During the heyday of alternative rock in the 1990s, I took a quick road trip with my Kansas City-based band Easterday. We were booked at a new club called The Aviator in Wichita, Kansas. The name of the venue was derived from being decorated like an airplane hangar -- not surprising in a town nicknamed the "Air Capital of the World."
Despite the whopping size of the fledgling club, we counted a grand total of 18 people when we took the stage. But a booking was a booking, and we still needed to play whether anyone was paying attention or not.
About midway through the first set, my fretless bass stopped working. I used active electronics in my bass pickups, which meant they were powered by a battery that activated once a cord was plugged into the input jack. It needed a battery replacement about as often as an industrial smoke detector -- which was not very often, and quite rare that it would happen during a performance.
Rather than stop the show, and thus prolong the lame gig, I suggested we play a song called "Autumn" that featured a 2-minute guitar and voice intro. Because I had spent years teaching guitar and bass lessons, I had perfected routine maintenance on student instruments in blindingly fast fashion. If I could change a string in under two minutes, I figured I could swap out a battery in about the same stretch.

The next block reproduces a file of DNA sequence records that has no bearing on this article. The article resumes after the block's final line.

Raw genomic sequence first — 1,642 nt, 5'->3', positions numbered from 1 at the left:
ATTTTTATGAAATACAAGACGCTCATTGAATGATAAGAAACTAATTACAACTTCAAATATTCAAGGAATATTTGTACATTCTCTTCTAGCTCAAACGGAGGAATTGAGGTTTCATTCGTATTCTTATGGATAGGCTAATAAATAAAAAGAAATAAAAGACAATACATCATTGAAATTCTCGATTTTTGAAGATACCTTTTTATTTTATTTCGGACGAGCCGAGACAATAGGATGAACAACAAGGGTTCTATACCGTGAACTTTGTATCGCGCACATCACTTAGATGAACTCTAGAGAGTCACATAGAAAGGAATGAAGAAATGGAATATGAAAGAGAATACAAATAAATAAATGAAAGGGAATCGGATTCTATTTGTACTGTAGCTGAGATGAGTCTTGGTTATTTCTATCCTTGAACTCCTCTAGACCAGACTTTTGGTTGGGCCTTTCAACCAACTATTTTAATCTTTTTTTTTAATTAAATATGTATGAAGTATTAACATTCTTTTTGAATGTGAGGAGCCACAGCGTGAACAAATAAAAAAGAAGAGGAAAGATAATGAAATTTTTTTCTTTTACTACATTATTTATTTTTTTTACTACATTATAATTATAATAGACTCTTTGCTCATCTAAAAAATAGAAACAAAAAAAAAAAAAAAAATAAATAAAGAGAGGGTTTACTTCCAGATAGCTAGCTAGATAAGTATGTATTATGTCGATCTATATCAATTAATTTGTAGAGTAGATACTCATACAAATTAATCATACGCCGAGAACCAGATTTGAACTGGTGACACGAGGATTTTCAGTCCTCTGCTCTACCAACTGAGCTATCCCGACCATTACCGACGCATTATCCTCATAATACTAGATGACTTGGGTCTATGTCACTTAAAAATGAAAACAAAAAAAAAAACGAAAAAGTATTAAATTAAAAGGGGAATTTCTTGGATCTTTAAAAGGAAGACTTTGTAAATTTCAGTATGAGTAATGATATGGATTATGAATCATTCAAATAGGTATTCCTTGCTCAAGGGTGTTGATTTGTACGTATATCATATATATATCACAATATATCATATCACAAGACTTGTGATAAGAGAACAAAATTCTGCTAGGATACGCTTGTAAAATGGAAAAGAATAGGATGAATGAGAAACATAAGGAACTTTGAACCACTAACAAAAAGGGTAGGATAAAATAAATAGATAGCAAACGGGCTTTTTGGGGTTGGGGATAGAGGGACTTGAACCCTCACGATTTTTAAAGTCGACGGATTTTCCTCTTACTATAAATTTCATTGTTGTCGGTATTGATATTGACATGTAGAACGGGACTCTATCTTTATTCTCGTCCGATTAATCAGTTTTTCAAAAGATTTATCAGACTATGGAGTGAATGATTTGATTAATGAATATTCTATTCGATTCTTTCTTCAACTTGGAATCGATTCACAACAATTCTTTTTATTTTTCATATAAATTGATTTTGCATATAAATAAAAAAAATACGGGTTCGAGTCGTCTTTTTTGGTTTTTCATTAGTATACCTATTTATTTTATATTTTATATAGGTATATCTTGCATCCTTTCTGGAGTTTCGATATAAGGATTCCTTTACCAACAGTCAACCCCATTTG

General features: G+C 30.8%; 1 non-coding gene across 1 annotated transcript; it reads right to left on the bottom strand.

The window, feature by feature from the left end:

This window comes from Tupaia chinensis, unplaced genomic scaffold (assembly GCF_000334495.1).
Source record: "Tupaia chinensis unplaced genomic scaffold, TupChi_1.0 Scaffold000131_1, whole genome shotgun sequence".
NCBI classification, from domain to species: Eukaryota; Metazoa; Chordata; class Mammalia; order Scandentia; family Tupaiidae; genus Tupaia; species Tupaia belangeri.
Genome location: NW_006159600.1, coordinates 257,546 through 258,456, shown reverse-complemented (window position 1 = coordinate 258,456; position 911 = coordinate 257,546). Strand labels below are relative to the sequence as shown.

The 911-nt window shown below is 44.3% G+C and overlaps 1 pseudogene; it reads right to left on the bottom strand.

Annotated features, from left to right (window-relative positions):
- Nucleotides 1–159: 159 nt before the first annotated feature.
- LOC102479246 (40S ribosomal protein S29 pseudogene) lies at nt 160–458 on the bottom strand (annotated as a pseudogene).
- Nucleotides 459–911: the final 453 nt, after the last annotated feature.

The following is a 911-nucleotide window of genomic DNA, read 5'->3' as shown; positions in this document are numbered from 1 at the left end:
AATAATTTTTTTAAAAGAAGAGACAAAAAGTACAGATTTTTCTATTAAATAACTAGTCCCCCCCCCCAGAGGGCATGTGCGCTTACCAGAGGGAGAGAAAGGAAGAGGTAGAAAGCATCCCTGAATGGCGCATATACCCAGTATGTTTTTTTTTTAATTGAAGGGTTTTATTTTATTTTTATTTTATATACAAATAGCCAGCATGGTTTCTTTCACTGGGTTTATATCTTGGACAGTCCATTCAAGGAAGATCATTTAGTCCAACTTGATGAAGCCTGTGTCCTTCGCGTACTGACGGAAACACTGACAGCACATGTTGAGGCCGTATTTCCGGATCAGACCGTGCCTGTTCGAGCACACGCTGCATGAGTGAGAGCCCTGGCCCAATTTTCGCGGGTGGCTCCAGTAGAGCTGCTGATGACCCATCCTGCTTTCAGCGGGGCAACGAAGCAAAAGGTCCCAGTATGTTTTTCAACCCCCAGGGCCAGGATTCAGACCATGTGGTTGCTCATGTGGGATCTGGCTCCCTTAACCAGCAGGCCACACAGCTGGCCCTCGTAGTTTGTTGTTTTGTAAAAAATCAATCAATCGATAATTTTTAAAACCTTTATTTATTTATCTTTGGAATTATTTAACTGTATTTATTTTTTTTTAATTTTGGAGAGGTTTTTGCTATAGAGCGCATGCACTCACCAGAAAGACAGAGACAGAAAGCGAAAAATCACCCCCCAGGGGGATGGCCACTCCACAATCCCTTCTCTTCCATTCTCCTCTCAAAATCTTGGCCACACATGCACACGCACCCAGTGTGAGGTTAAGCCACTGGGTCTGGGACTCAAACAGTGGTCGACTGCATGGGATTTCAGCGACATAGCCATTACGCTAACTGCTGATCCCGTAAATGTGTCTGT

I plopped down on the corner floor of the stage to execute the procedure. Even though I felt something sharp when I landed, the clock was running so I pressed on. The battery was changed with seconds to spare and I took my spot at stage right, alongside singer/guitarists Scott and Elaine. About a minute later, I noticed Elaine staring at my butt. This was not a common occurrence.
She pulled back from the microphone and began pointing at the back of my jeans. They were soaked in blood. Apparently, I sat on a broken beer bottle that littered the dark stage ... and it had punctured an artery.
"We'll take a quick break," Scott said into the microphone.
I was ushered into the men's bathroom and started stuffing handfuls of paper towels into my pants to halt the flow. At this point I began to notice my rear was really throbbing. The bleeding continued even as I kept replacing soiled wads of paper towels. A mirror offered a mesmerizing view of the amount of red decorating my blue jeans.
I can't remember much more about the show, other than we muscled through the grueling gig and loaded out. We had driven two different vehicles to Wichita, and on the four-hour ride back to KC (an overnight hotel stay was deemed too expensive), I sat in the front passenger seat of Scott's car.
When Scott eventually dropped me off, we noticed that my blood had soaked all the way through the towels positioned for me to sit upon. Maybe the incessant bleeding had made me loopy, but I could've sworn the permanent stains on his car seat spread out into the pattern of airplane wings.
— Jon Niccum